Danko Jones erklärt in VISIONS 263, warum Rock nicht tot ist
Nächste Woche erscheint das neue, siebte Album von Danko Jones. Schon ab heute gibt es alles darüber in der neuen VISIONS-Ausgabe zu lesen - und Jones' Essay zum Thema "Rock Is Not Dead" exklusiv hier bei uns im englischsprachigen Original zu lesen.
Die kanadische Rock'n'Roll-Maschine Danko Jones stattete dem Berlin VISIONS-Büro Anfang Dezember einen Besuch ab. Es entwickelte sich ein langes Gespräch, in dem es einerseits natürlich um Danko Jones' siebtes Album "Fire Music" ging, das ziemlich wütend geworden ist. Zum Teil lag das wohl am ständigen Schlagzeuger-Problem. Gut, dass jetzt Wunderwaffe Rich Knox auf dem Schemel sitzt und Jones optimistisch in die Band-Zukunft blicken lässt.
Irgendwann kam das Gespräch auch darauf, dass Leute wie etwa Kiss' Gene Simmons den Rock für tot halten. Jemand wie Danko Jones kann so eine undurchdachte Aussage natürlich nicht einfach so im Raum stehen lassen. Anstatt alles mit ihm auszudiskutieren, baten wir Jones - der sich in den vergangenen Jahren längst einen Namen als Journalist gemacht hat -, seine Sicht der Dinge aufzuschreiben.
Das Ergebnis ist ein schlüssiger Essay. Den gibt es unten im englischen Original zu lesen - während sich Autor André Boße für das Heft darum bemüht hat, ihn nach bestem Wissen und Gewissen ins Deutsche zu übertragen.
In Kürze tritt Danko Jones dann auch mit seinen Kollegen in Deutschland auf - zunächst im Form einer Show mit Erik Cohen vor unserer kommenden VISIONS Party Dortmund im FZW, danach auch in weiteren deutschen Städten. Karten gibt es bei Eventim.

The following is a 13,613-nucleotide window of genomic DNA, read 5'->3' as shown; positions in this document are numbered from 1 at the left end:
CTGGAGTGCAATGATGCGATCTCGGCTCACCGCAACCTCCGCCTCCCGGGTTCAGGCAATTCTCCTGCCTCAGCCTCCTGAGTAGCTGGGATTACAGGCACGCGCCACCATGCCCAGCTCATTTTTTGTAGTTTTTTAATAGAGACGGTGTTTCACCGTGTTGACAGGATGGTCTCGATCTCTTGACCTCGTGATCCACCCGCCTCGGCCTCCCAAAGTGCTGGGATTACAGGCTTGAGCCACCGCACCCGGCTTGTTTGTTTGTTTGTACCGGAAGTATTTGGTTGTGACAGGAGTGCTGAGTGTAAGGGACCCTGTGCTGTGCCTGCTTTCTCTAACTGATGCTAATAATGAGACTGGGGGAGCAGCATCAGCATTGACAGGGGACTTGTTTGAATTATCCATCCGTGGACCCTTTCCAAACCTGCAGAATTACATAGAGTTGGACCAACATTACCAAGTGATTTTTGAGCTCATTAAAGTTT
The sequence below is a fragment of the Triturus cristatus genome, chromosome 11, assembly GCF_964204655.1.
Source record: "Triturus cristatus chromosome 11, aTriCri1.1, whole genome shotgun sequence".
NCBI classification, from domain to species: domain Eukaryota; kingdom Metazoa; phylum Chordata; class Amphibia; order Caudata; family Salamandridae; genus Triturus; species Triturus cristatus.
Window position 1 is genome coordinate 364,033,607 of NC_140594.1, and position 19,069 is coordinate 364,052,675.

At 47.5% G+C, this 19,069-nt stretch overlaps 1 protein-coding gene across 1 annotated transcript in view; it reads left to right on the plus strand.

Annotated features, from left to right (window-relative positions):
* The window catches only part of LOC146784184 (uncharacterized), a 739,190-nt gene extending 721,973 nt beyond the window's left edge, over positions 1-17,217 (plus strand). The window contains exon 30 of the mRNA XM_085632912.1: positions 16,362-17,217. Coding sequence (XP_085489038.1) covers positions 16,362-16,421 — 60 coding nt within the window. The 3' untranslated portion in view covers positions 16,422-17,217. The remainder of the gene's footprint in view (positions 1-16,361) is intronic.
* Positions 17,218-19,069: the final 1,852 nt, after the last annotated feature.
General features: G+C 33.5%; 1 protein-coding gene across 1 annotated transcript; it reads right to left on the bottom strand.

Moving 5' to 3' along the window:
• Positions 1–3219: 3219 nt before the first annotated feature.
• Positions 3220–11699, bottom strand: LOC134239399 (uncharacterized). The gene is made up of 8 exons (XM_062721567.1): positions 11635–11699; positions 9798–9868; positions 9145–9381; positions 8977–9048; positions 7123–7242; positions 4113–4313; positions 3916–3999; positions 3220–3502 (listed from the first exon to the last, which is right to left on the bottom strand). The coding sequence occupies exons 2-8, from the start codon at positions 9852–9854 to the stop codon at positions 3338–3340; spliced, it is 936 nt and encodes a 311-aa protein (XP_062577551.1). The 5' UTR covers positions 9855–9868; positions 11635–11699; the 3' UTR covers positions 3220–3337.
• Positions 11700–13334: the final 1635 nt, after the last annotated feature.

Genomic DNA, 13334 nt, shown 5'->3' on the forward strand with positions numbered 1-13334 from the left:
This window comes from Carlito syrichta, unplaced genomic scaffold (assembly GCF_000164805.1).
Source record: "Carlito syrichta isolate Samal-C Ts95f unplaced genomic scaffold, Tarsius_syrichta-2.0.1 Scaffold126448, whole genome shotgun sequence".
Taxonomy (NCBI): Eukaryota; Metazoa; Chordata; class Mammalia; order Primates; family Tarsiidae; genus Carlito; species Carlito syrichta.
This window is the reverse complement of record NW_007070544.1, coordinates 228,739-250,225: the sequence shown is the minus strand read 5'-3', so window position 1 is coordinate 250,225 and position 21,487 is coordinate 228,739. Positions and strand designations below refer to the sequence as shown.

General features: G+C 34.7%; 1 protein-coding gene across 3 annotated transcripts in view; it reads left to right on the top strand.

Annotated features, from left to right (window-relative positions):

06.02. Dortmund - FZW | ausverkauft
07.02. Hamburg - Rock Cafe St. Pauli | ausverkauft
09.02. Berlin - Privatclub | ausverkauft
19.03. Berlin - Postbahnhof
20.03. Köln - Bürgerhaus Stollwerck
22.03. Wiesbaden - Schlachthof
24.03. Leipzig - Conne Island
26.03. München - Backstage
27.03. Nürnberg - Hirsch
Essay: Danko Jones - "Rock Is Not Dead" (englischsprachige Originalversion)
Panic only lasts for a few moments until I remind myself we live in the internet age, where everybody now has a platform to pitch their uninformed opinions to an uninterested crowd. So, when someone posts careless catchphrases like "Rock Is Finally Dead" and I catch wind of it, I remind myself that it isn’t written in stone but rather a transitory slapdash bullshit remark meant only to drive online traffic towards whatever its source is peddling. Most of the time these quotes fail to gain any attention and fall by the wayside. However, in the case of the phrase - "Rock Is Finally Dead", it was uttered by a very influential commandeering figure - Gene Simmons.